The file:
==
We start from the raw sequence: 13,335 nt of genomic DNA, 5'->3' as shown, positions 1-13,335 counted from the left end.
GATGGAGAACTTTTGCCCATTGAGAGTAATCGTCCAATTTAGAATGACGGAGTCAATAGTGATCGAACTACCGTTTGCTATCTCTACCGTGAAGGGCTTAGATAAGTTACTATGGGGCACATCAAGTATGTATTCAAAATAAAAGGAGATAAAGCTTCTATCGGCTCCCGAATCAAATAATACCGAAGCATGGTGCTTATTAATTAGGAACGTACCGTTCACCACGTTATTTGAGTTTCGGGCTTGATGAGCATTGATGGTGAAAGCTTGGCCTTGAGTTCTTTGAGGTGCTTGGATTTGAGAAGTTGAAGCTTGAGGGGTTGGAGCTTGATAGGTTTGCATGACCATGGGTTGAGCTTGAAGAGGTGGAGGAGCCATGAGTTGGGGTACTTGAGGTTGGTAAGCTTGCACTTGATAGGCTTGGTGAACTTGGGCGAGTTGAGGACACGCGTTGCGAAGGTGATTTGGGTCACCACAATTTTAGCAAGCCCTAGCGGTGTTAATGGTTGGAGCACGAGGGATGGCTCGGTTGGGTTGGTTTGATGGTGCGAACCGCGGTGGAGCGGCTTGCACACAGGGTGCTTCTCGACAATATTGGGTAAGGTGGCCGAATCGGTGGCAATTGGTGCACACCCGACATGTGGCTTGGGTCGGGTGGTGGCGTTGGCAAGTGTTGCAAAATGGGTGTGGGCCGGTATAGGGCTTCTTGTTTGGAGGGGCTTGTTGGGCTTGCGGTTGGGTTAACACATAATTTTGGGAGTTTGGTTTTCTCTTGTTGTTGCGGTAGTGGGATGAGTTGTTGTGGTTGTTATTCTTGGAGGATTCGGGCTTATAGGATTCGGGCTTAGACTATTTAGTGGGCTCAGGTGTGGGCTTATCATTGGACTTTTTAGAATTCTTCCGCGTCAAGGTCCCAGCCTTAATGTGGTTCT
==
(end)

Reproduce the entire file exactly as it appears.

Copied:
We start from the raw sequence: 13,335 nt of genomic DNA, 5'->3' as shown, positions 1-13,335 counted from the left end.
GATGGAGAACTTTTGCCCATTGAGAGTAATCGTCCAATTTAGAATGACGGAGTCAATAGTGATCGAACTACCGTTTGCTATCTCTACCGTGAAGGGCTTAGATAAGTTACTATGGGGCACATCAAGTATGTATTCAAAATAAAAGGAGATAAAGCTTCTATCGGCTCCCGAATCAAATAATACCGAAGCATGGTGCTTATTAATTAGGAACGTACCGTTCACCACGTTATTTGAGTTTCGGGCTTGATGAGCATTGATGGTGAAAGCTTGGCCTTGAGTTCTTTGAGGTGCTTGGATTTGAGAAGTTGAAGCTTGAGGGGTTGGAGCTTGATAGGTTTGCATGACCATGGGTTGAGCTTGAAGAGGTGGAGGAGCCATGAGTTGGGGTACTTGAGGTTGGTAAGCTTGCACTTGATAGGCTTGGTGAACTTGGGCGAGTTGAGGACACGCGTTGCGAAGGTGATTTGGGTCACCACAATTTTAGCAAGCCCTAGCGGTGTTAATGGTTGGAGCACGAGGGATGGCTCGGTTGGGTTGGTTTGATGGTGCGAACCGCGGTGGAGCGGCTTGCACACAGGGTGCTTCTCGACAATATTGGGTAAGGTGGCCGAATCGGTGGCAATTGGTGCACACCCGACATGTGGCTTGGGTCGGGTGGTGGCGTTGGCAAGTGTTGCAAAATGGGTGTGGGCCGGTATAGGGCTTCTTGTTTGGAGGGGCTTGTTGGGCTTGCGGTTGGGTTAACACATAATTTTGGGAGTTTGGTTTTCTCTTGTTGTTGCGGTAGTGGGATGAGTTGTTGTGGTTGTTATTCTTGGAGGATTCGGGCTTATAGGATTCGGGCTTAGACTATTTAGTGGGCTCAGGTGTGGGCTTATCATTGGACTTTTTAGAATTCTTCCGCGTCAAGGTCCCAGCCTTAATGTGGTTCT